The case originated from the readmission of two Syrian nationals and their four minor children from Austria to Slovenia. The applicants had entered at different crossing points. The Court found that the complainants did not give specific reasons for seeking asylum nor did they express the willingness to seek asylum in Austria. The applicants did mention they were on their journey to Germany. The Court did not find that there had been an error of interpretation and recognized that the information noted in the registration forms was accurate. The border guards declared that neither of the applicants were accompanied by their minor children. The Court found that it was the complainants responsibility to present indicating asylum or a humanitarian right to stay. The Court did not request that the complainants should have expressedly say the word “asylum” but present information they are in need of protection. The Court did not find that border guards are required to conduct further questioning if the applicants did not give information about the reasons for entering the territory and needing protection. Nor did the Court find that the border guards were under the responsibility to provide the applicants with information on asylum in the European Union when the applicants mentioned they were on their journey to Germany. The Court stated that Slovenia is a safe third country and found the refoulement legal.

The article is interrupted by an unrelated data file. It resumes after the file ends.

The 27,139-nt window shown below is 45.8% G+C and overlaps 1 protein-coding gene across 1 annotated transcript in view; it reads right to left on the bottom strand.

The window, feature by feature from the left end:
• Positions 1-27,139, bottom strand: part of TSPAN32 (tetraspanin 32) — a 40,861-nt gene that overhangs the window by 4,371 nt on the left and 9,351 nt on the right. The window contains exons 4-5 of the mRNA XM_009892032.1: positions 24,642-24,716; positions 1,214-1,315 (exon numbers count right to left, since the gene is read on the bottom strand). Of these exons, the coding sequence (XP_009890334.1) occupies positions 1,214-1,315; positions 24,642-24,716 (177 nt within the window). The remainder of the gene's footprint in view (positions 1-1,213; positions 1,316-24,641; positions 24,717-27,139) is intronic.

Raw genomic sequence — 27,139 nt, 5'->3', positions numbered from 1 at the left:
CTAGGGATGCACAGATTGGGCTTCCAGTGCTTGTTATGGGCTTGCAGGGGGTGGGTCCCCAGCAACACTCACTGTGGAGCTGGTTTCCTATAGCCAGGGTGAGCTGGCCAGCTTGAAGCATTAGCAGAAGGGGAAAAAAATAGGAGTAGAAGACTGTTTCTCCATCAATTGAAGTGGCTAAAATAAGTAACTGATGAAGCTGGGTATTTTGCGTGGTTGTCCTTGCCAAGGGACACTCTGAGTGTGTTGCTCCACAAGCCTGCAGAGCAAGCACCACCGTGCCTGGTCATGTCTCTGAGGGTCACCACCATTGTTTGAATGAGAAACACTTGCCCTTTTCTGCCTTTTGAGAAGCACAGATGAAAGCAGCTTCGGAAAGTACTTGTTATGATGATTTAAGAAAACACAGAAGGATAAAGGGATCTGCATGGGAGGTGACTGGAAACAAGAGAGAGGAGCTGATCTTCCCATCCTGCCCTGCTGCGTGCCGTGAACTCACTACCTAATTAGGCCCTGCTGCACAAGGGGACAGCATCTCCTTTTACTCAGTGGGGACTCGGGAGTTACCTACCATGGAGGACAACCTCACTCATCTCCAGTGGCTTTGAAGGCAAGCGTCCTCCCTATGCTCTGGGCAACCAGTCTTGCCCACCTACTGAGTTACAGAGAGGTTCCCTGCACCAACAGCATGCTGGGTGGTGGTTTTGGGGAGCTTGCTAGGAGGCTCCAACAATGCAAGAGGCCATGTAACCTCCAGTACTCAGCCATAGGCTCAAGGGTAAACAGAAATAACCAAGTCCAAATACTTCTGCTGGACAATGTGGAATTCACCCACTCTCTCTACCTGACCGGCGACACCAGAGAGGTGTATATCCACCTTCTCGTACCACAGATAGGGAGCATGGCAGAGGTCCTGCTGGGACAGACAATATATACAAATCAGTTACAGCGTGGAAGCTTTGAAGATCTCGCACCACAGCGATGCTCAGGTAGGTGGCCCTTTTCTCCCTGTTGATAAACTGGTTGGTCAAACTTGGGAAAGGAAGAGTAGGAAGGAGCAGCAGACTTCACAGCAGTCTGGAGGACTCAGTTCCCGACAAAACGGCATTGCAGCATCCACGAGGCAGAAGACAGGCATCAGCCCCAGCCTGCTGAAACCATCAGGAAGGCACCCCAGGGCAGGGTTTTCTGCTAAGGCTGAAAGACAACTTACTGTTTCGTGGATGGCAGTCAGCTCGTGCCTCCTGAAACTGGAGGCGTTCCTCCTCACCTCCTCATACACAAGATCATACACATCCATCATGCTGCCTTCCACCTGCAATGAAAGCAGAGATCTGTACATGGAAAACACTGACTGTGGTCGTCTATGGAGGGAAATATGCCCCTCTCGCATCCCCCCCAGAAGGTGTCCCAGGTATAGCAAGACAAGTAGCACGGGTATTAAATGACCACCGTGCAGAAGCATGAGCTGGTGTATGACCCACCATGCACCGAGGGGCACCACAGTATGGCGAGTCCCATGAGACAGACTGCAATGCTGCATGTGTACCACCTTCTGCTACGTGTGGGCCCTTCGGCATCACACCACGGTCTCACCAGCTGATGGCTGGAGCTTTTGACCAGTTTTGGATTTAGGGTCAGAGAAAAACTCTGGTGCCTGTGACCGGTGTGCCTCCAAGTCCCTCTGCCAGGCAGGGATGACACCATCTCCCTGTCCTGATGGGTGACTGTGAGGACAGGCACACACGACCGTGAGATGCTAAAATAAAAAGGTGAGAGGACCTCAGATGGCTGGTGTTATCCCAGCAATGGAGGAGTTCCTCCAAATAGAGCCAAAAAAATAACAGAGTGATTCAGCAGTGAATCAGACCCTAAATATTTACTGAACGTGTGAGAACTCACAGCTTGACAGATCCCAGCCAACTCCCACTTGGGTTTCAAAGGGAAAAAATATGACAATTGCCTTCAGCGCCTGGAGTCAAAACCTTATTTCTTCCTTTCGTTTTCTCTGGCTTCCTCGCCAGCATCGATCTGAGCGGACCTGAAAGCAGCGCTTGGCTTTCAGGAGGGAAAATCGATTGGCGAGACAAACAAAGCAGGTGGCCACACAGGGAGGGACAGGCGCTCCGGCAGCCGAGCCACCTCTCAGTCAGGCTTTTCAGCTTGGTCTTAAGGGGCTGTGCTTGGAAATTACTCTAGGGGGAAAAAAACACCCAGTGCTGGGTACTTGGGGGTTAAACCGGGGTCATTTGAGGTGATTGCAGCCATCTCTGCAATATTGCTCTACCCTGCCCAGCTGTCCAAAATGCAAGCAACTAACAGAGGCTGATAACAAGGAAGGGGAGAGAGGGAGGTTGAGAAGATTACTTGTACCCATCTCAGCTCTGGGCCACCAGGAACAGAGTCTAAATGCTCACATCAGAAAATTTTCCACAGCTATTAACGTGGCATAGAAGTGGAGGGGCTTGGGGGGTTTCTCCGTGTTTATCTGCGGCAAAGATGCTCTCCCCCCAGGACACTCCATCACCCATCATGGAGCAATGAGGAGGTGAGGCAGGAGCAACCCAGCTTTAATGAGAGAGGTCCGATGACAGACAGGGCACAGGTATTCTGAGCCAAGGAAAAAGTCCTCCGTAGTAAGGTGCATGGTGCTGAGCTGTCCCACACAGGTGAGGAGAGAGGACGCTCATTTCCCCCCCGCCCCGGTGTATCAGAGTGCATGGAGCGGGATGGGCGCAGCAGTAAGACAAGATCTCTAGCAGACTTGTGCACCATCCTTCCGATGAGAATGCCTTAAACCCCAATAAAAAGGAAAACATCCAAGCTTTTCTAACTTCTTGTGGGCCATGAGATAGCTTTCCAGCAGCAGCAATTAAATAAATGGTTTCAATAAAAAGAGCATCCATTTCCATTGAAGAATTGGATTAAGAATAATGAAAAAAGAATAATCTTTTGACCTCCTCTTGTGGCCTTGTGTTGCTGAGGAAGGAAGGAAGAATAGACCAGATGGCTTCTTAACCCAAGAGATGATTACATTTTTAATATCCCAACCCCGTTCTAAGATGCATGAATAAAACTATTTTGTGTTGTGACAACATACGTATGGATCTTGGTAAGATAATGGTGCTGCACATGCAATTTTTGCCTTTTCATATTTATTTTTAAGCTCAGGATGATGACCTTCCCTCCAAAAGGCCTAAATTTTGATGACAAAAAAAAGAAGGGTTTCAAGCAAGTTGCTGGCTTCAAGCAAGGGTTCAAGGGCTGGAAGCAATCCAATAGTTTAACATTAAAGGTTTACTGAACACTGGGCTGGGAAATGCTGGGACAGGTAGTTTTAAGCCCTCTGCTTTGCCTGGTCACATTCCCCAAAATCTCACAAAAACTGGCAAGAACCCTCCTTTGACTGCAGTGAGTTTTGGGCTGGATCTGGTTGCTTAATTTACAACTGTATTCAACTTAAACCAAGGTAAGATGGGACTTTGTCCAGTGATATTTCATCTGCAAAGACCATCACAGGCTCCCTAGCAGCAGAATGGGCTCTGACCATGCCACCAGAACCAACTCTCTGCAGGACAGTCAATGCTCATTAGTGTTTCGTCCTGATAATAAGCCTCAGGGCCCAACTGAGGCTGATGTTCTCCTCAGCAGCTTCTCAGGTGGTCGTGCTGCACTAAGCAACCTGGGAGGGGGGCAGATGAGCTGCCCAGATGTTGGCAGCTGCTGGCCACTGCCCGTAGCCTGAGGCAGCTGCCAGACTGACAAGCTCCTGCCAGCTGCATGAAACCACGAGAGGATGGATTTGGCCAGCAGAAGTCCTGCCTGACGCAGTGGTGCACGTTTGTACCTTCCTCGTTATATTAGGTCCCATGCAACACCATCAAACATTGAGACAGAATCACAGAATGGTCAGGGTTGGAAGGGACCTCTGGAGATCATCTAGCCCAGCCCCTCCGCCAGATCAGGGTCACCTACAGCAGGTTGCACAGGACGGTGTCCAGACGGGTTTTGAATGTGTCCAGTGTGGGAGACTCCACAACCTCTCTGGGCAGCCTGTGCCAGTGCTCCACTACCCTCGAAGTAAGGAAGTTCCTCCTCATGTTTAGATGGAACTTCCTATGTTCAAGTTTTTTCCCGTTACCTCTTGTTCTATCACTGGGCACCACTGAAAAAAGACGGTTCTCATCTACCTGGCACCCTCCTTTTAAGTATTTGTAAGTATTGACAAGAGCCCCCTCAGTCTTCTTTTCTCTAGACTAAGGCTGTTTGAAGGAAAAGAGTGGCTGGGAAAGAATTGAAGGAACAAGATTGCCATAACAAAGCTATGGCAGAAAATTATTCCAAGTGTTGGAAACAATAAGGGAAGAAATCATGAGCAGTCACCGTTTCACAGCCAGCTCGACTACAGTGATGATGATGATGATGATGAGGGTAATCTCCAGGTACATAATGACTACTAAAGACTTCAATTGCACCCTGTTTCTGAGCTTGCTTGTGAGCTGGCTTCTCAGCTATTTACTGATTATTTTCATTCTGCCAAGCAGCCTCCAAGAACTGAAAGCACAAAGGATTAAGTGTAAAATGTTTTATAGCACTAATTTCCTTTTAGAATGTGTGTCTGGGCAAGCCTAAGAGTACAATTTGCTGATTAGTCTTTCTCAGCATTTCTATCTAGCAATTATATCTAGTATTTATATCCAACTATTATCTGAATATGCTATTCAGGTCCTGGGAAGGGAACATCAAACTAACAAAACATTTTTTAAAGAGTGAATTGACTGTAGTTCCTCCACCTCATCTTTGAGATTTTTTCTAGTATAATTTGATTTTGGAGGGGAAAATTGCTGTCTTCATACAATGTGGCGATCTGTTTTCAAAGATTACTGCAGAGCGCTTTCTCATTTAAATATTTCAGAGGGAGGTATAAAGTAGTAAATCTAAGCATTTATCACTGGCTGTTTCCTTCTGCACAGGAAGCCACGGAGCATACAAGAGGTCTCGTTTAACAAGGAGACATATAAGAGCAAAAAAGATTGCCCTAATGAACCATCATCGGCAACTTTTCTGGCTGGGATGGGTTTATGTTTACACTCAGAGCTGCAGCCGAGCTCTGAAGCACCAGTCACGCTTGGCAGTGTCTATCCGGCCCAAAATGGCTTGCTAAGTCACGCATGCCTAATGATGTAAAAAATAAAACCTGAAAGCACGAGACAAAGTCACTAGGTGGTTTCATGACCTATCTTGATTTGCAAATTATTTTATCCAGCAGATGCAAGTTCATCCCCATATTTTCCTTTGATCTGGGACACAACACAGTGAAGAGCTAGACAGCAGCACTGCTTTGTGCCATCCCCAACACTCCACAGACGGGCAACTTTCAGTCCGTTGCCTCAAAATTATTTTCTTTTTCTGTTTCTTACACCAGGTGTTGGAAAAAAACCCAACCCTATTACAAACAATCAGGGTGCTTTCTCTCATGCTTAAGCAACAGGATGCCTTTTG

Arts. 5 (1) and (4) and 13, Regulation (EC) 562/2006 (former Schegen Borders Code) were scrutinized by the Court and no violation was found .
The Court rejected the request to refer to the CJEU for a preliminary ruling on the interpretation of Regulation (EC) 562/2006 (former Schengen Borders Code) regarding Austria reinstating border controls.